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Up and Down in Beverly Hills
Franz Lidz
April 17, 2000
Eccentric multimillionaire Donald Sterling has been a flaming success as an L.A. real estate mogul and a dismal failure as the owner of the Clippers
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April 17, 2000

Up And Down In Beverly Hills

Eccentric multimillionaire Donald Sterling has been a flaming success as an L.A. real estate mogul and a dismal failure as the owner of the Clippers

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In the Eerie silence of the empty foyer of Sterling Plaza, you can almost hear the grunts of the Hollywood tycoons who made and broke stars as casually as they lit and crushed out their cigars. MGM cofounder Louis B. Mayer built this Art Deco landmark in Beverly Hills 70 years ago, when the silents were turning to talkies.

The seven-story edifice, which boasts bronze-plated elevators, marble-lined corridors and formal parlors, could have been created by the set designer of Top Hat.

For more than a decade, the most opulent office space in 90210 has remained virtually unoccupied. The building's sole tenant is its landlord, Donald Sterling, whose billion-dollar real estate empire occupies the sixth and seventh floors. "Some people think I'm eccentric for keeping Sterling Plaza to myself," Sterling says. "I like riding up and down the elevators alone. It's a luxury I've earned."

With its sleek, gold-trimmed exterior and mostly vacant interior, Sterling Plaza neatly parallels another of Sterling's trophy properties: the Los Angeles Clippers. During his 18 years as owner—the first three in San Diego and the last 15 in glimmering L.A.—the franchise has been little more than a punch line for Sunset Strip comics. Under Sterling the Paper Clips have had exactly one winning season and have lost more than twice as many games as they have won. In the 1997-98 and '98-99 seasons the perennial cellar dwellers won a combined 26 games, and this season, despite a snazzy new arena (the Staples Center) and a snazzy new rookie ( forward Lamar Odom), they haven't done much better (14-62 at week's end). So hapless is Sterling's team that after it beat the Toronto Raptors in an October exhibition game, Raptors forward Antonio Davis called a team meeting. "When you lose to the Clippers," he explained later, "it's time to stand up and say something."

Sterling, a spectacularly successful real estate baron who owns the Malibu Yacht Club, the Beverly Comstock Hotel and nearly half the apartments in Beverly Hills, speaks plaintively of his spectacularly unsuccessful team. "How do I handle losing year after year?" he says. "How do I cope with the ridicule? Let me ask you something: How would you cope with the ridicule?" Sterling has a way of lobbing people's questions back at them. He seems to do it not so much because he wants to elude hard questions but because he wants to know other people's answers.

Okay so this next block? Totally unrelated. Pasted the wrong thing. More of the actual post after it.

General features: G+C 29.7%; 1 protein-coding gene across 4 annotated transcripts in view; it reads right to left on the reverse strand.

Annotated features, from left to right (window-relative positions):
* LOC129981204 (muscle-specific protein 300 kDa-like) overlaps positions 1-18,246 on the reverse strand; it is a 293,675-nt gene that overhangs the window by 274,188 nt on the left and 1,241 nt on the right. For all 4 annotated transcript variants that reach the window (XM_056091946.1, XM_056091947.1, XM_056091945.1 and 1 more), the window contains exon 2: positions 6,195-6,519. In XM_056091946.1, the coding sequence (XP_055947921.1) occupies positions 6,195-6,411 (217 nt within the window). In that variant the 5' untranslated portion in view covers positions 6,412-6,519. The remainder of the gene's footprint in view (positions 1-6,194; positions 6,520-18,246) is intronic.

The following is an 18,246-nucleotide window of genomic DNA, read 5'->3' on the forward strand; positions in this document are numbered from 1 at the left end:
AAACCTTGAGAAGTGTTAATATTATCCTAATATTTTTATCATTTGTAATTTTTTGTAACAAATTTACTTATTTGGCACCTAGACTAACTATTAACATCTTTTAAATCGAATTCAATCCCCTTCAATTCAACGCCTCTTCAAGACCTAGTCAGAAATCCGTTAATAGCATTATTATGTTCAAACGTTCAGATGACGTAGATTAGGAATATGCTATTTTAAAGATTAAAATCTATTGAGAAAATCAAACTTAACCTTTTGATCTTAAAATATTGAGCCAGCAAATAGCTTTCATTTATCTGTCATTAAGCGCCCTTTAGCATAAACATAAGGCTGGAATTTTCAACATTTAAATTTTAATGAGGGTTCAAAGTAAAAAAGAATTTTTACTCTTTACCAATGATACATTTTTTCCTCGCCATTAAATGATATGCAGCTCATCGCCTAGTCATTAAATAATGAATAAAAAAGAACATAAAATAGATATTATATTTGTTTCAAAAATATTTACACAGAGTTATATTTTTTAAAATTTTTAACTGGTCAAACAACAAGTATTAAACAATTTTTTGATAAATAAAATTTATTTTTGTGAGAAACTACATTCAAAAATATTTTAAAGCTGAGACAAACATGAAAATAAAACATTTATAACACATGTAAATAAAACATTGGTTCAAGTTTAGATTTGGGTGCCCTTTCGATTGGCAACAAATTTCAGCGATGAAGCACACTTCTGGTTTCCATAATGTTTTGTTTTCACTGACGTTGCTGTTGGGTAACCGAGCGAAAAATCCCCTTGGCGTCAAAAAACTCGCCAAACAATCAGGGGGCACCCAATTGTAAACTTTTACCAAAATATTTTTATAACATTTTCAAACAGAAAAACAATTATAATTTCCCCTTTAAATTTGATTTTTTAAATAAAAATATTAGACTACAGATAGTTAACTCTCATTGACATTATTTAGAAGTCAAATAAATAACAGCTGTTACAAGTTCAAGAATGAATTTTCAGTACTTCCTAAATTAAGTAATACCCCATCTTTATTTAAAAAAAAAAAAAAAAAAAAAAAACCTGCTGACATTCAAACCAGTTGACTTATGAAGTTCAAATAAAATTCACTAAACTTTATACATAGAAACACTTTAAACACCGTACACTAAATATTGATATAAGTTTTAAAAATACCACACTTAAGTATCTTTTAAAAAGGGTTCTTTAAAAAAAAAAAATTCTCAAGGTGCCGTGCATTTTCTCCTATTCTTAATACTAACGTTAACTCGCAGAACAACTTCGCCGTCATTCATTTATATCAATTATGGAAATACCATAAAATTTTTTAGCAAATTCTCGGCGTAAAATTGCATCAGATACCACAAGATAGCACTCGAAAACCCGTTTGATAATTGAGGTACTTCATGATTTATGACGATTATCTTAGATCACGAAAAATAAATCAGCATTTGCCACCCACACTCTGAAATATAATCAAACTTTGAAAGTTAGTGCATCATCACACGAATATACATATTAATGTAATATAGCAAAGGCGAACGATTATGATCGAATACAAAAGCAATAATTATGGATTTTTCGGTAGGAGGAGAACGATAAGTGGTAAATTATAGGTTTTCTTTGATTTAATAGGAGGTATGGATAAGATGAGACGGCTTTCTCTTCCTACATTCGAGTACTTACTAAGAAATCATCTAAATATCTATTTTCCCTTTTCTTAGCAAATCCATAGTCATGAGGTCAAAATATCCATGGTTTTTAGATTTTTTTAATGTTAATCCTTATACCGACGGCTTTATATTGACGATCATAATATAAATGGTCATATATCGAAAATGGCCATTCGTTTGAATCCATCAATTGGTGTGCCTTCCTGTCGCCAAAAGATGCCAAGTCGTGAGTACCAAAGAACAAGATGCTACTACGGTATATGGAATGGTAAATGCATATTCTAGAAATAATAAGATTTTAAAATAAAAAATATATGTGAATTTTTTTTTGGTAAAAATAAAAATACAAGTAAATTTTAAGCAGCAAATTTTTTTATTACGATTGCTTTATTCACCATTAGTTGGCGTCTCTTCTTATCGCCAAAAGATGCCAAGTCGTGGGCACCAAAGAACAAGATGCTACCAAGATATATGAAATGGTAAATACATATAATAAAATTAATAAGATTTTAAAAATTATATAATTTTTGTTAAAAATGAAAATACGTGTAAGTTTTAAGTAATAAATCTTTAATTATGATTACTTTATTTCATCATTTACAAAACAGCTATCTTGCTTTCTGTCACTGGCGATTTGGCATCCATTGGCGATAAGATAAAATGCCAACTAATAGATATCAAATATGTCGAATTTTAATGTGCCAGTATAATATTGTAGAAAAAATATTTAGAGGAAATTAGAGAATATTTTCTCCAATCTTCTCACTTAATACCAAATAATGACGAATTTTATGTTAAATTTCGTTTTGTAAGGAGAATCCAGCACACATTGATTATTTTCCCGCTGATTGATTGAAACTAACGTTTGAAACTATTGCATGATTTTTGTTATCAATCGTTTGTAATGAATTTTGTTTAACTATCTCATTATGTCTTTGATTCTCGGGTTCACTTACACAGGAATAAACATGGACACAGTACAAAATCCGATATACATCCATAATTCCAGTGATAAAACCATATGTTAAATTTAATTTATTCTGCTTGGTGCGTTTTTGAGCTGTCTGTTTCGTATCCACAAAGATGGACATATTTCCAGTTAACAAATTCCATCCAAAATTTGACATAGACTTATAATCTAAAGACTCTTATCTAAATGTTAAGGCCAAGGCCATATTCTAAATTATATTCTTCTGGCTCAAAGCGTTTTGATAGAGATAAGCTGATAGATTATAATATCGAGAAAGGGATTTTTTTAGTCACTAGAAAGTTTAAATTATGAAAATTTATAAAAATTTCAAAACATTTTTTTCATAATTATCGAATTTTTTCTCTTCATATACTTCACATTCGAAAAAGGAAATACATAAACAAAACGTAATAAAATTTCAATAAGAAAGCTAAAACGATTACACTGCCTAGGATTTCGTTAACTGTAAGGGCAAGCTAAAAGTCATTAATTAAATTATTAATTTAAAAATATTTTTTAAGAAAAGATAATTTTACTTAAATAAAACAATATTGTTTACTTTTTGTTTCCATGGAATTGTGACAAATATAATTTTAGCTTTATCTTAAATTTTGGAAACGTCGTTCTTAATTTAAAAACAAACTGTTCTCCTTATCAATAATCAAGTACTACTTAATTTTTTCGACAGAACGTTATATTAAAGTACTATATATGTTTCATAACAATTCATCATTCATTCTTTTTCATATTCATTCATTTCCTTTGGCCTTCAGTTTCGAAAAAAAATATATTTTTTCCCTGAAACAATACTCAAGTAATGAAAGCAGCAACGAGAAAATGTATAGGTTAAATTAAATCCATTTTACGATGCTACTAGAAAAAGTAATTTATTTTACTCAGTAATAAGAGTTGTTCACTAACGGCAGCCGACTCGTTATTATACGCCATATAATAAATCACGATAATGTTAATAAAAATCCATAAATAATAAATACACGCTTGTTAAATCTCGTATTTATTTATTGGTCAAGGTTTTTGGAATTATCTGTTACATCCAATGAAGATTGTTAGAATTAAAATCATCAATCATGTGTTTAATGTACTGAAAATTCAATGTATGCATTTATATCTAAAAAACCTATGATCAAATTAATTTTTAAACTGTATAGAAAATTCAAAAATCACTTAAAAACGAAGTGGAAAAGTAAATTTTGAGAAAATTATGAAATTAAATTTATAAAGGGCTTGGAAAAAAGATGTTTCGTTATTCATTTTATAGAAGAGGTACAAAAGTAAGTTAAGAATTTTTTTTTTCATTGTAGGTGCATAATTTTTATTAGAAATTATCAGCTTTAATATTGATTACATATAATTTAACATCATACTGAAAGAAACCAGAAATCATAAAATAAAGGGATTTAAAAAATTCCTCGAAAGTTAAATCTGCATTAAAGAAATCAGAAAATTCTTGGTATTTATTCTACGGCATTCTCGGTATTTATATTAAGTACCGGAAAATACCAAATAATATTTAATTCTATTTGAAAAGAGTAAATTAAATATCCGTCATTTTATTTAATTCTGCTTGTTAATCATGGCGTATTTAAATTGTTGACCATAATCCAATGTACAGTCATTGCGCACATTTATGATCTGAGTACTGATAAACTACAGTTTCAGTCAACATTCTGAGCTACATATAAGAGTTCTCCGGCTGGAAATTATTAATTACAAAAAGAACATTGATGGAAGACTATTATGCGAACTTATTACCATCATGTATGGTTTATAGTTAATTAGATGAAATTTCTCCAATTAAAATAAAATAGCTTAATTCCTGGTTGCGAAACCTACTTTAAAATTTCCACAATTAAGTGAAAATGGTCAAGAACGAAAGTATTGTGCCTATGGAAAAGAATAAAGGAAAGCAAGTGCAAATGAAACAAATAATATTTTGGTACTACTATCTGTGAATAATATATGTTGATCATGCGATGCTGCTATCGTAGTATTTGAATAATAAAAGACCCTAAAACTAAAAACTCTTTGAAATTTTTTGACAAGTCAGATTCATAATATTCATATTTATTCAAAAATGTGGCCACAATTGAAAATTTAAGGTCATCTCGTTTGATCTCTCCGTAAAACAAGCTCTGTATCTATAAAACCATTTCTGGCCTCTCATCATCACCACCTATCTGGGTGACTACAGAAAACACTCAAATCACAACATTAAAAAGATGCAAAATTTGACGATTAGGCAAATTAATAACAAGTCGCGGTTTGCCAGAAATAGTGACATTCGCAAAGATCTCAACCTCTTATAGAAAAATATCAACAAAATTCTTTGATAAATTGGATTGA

"How do I cope?" he repeats. "It's very hard. I've suffered. Oh, how I've suffered. Do you know what it is to truly suffer?"

Do you?

"Yes, I suppose I do," says the 63-year-old Sterling. "The pain, the torment, the absolute torture! How do the owners of the Chicago Cubs get through it? How does anyone get through a difficult experience? I'll tell you how. You just keep going, keep fighting, keep living. Life goes on, and you hope it will improve."

It's fitting that Sterling set up shop in the House That Mayer Built. He seems benign and avuncular, but he has the furtive, feral charm of an old-time movie mogul. "I try to be warm and ingratiating with people and make them feel important," he says. "I never met anyone I didn't like. I'm very open, very honest, very caring."

Of course, the moguls of yesteryear were neither open nor caring. They were difficult, and Sterling has a similar reputation. Few Sterling hirelings utter a word—much less a discouraging one—about their boss. Chris Ford, who coached the Clippers from 1998 until he was fired in February, declines to comment on Sterling. Jim Todd, the man who replaced Ford, says only, " Elgin [Baylor] and Mr. Sterling have always been very supportive of me." Baylor, the Clippers' general manager, who has known Sterling for 15 years, limits his remarks to a terse, "He's always treated me great." Even Bill Walton, the team's outspoken TV color man, is mute on the subject of Sterling. About the only Sterling employee willing to go public is Lynn Lewis. "As an employer, he's tremendously loyal, magnanimous and compassionate," says Lewis, a Sterling assistant since 1994. "He's always ready to talk to you, to hear you out, to stand behind you. He treats everyone like family." Lewis ought to know. She is Sterling's kid sister.

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